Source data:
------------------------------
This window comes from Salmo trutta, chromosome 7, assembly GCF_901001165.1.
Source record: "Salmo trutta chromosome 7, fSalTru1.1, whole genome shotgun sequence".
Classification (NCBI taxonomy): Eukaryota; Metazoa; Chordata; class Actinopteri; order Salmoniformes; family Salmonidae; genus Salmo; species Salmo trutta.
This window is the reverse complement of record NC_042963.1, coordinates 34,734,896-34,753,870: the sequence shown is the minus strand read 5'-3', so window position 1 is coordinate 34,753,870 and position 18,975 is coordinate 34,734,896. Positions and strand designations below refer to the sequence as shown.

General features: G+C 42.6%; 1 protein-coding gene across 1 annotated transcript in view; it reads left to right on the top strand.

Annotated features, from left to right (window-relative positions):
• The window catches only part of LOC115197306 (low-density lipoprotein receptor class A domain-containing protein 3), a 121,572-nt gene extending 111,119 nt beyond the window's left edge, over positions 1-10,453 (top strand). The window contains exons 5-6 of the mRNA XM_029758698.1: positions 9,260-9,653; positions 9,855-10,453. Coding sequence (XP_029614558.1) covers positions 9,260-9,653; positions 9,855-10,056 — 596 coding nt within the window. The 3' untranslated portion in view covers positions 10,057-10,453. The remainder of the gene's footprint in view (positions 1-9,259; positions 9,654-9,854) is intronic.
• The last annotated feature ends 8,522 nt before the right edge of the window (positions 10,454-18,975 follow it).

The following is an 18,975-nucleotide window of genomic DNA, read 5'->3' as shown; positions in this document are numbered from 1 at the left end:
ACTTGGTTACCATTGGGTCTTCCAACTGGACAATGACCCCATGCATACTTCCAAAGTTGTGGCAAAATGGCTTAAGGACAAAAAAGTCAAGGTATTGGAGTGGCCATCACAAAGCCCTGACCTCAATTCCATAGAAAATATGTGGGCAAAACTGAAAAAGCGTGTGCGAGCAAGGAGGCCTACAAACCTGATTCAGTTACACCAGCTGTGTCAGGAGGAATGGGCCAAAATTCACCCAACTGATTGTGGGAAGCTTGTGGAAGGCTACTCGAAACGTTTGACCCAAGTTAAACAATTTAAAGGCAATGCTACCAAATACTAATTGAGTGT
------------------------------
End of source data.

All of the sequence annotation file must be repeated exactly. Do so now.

This window comes from Salmo trutta, chromosome 7, assembly GCF_901001165.1.
Source record: "Salmo trutta chromosome 7, fSalTru1.1, whole genome shotgun sequence".
Classification (NCBI taxonomy): Eukaryota; Metazoa; Chordata; class Actinopteri; order Salmoniformes; family Salmonidae; genus Salmo; species Salmo trutta.
This window is the reverse complement of record NC_042963.1, coordinates 34,734,896-34,753,870: the sequence shown is the minus strand read 5'-3', so window position 1 is coordinate 34,753,870 and position 18,975 is coordinate 34,734,896. Positions and strand designations below refer to the sequence as shown.

General features: G+C 42.6%; 1 protein-coding gene across 1 annotated transcript in view; it reads left to right on the top strand.

Annotated features, from left to right (window-relative positions):
• The window catches only part of LOC115197306 (low-density lipoprotein receptor class A domain-containing protein 3), a 121,572-nt gene extending 111,119 nt beyond the window's left edge, over positions 1-10,453 (top strand). The window contains exons 5-6 of the mRNA XM_029758698.1: positions 9,260-9,653; positions 9,855-10,453. Coding sequence (XP_029614558.1) covers positions 9,260-9,653; positions 9,855-10,056 — 596 coding nt within the window. The 3' untranslated portion in view covers positions 10,057-10,453. The remainder of the gene's footprint in view (positions 1-9,259; positions 9,654-9,854) is intronic.
• The last annotated feature ends 8,522 nt before the right edge of the window (positions 10,454-18,975 follow it).

The following is an 18,975-nucleotide window of genomic DNA, read 5'->3' as shown; positions in this document are numbered from 1 at the left end:
ACTTGGTTACCATTGGGTCTTCCAACTGGACAATGACCCCATGCATACTTCCAAAGTTGTGGCAAAATGGCTTAAGGACAAAAAAGTCAAGGTATTGGAGTGGCCATCACAAAGCCCTGACCTCAATTCCATAGAAAATATGTGGGCAAAACTGAAAAAGCGTGTGCGAGCAAGGAGGCCTACAAACCTGATTCAGTTACACCAGCTGTGTCAGGAGGAATGGGCCAAAATTCACCCAACTGATTGTGGGAAGCTTGTGGAAGGCTACTCGAAACGTTTGACCCAAGTTAAACAATTTAAAGGCAATGCTACCAAATACTAATTGAGTGT